There a strong fan base for this project based on Tsugumi Ohba and Takeshi Obata’s manga series. Three shows at the London Palladium sold out quickly – a transfer has been announced – leading to a sense of excitement for the European première of something that promises to be different.
Coming in cold… it’s a mixed bag. The story is good – it’s sold 30 million copies – and the book for the show, from Ivan Menchell, is accomplished. There are strong characters who are admittedly vehicles to raise issues but nonetheless intriguing. A schoolboy called Light, accompanied by a Shinto Kami, can kill people by writing their names in a book. It’s a neat way to raise moral dilemmas. And there’s a detective, the enigmatic ‘L’, tracking down Light for his vigilantism. But the show isn’t as bold as it might be: strong performances and a good atmosphere are its best points.
Concert is a stingy description. The set doesn’t move and there isn’t much choreography, but the lighting design (Ben Cracknell) is advanced, the costumes (Kimie Nakano) good and the characters well developed. Director Nick Winston has focused on his performers and, as a result, the roles are impressively realised by a strong cast.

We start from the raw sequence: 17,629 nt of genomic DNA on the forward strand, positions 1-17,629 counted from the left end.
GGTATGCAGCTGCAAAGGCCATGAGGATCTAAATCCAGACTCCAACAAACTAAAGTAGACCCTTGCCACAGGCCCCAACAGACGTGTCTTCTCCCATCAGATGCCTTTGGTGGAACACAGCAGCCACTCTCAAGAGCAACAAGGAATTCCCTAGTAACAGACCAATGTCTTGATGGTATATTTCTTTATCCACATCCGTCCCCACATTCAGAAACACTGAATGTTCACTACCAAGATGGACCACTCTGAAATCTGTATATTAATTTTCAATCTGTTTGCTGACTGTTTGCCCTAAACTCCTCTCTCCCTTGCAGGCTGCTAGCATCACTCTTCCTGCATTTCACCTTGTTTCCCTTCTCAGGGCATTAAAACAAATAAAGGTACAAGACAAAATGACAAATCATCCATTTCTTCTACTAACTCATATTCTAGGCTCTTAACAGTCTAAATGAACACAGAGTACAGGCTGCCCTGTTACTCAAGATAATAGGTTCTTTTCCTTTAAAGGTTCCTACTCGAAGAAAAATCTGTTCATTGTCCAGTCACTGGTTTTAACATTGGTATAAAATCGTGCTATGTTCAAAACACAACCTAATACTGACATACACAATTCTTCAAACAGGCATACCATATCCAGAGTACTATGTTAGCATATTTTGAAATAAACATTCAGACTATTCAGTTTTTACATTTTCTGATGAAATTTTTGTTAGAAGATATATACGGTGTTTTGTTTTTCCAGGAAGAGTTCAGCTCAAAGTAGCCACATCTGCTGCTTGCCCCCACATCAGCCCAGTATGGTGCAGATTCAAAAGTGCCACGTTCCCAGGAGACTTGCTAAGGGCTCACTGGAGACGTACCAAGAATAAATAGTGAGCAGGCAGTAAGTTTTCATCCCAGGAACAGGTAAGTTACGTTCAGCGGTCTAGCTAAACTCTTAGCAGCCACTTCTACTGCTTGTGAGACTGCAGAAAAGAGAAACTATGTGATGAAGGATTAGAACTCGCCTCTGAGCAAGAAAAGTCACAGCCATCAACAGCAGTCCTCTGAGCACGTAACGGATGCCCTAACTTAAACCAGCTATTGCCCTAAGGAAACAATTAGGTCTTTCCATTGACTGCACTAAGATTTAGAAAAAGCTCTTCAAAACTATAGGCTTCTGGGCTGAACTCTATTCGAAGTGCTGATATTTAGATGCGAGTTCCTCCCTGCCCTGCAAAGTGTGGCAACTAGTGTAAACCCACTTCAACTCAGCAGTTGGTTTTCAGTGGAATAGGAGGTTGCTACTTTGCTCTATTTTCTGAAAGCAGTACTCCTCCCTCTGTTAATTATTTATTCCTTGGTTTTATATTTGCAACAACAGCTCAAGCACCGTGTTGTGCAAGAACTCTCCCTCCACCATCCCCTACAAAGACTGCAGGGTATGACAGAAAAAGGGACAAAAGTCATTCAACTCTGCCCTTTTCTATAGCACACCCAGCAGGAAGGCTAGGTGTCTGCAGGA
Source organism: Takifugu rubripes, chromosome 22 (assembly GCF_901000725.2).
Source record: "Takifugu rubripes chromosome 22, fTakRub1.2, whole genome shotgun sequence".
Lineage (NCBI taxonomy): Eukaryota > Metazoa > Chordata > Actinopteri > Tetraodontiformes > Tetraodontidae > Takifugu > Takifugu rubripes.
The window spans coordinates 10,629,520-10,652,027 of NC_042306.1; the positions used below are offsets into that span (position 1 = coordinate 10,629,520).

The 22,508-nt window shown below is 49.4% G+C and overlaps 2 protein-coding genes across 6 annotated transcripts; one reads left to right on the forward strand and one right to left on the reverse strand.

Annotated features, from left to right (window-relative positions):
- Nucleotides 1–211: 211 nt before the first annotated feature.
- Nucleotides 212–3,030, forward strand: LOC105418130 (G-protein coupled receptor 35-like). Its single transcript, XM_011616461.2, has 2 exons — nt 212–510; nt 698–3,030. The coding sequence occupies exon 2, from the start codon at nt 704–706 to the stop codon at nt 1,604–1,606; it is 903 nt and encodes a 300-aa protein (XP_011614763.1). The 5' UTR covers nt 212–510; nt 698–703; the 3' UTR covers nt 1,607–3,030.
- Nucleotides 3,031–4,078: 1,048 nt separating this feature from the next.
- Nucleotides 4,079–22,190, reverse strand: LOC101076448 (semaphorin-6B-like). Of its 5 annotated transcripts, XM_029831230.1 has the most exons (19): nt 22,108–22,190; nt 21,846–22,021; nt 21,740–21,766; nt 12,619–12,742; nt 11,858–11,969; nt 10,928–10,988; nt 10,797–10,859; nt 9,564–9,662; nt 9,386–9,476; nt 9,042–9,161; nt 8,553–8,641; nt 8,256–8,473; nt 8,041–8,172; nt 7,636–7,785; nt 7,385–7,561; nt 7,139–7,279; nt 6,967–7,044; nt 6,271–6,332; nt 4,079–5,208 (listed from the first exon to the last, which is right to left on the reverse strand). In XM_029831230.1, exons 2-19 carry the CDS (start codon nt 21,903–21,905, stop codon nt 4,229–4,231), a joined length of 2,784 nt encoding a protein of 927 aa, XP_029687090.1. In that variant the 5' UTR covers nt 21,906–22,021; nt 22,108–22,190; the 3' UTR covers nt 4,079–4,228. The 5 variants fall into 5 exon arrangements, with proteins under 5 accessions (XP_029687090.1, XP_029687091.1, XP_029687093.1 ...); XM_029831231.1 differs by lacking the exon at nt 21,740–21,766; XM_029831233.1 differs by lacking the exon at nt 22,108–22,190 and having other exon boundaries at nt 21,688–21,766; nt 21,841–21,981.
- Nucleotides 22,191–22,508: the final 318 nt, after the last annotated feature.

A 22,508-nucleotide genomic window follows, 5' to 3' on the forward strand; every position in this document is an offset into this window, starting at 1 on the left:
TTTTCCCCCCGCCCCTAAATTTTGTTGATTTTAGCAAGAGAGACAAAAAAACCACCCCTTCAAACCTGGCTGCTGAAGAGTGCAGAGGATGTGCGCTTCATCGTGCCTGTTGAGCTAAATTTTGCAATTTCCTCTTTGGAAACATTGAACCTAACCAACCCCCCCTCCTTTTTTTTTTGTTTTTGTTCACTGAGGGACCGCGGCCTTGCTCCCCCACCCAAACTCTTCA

Joaquin Pedro Valdes sounds great in the lead and shows Light’s arrogance – this hero starts with good intentions, but power goes to his head. Dean John Wilson plays the detective whose motivation seems more intellectual stimulation than justice and is, as usual, excellent. In the middle, often literally, is Ryuk, a supernatural figure who fascinates. This is a great role (performed brilliantly at the Palladium by Adam Pascal) – a real crowd pleaser with an element of danger and humour whose big problem is his sense of boredom!
There is less success with two female roles: a pop star called Misa (who falls in love with Light) and another Kami parallel the main story but they do not complement it. Both Frances Mayli McCann and Aimie Atkinson have strong voices, but their songs aren’t as good and their characters are less well written. The scene of Misa’s interrogation is ridiculous – let’s hope that was the intention.
Jack Murphy’s lyrics deserve praise if only for their efficiency – it’s all very clear. And, as for the songs, Frank Wildhorn can write a tune. If sometimes unimaginative, they are often catchy. There is an effortful mix of styles in Death Note so the show overall shouldn’t tire.
A lot of the music is earnest, which works well with the story. But the score sounds American through and through. Maybe that’s better than some kind of appropriation. But it lessens the show’s USP compared to your average musical… and that seems a shame.
Transferring to the Lyric Theatre for six performances, 7-11 September 2023
Photos by Mark Senior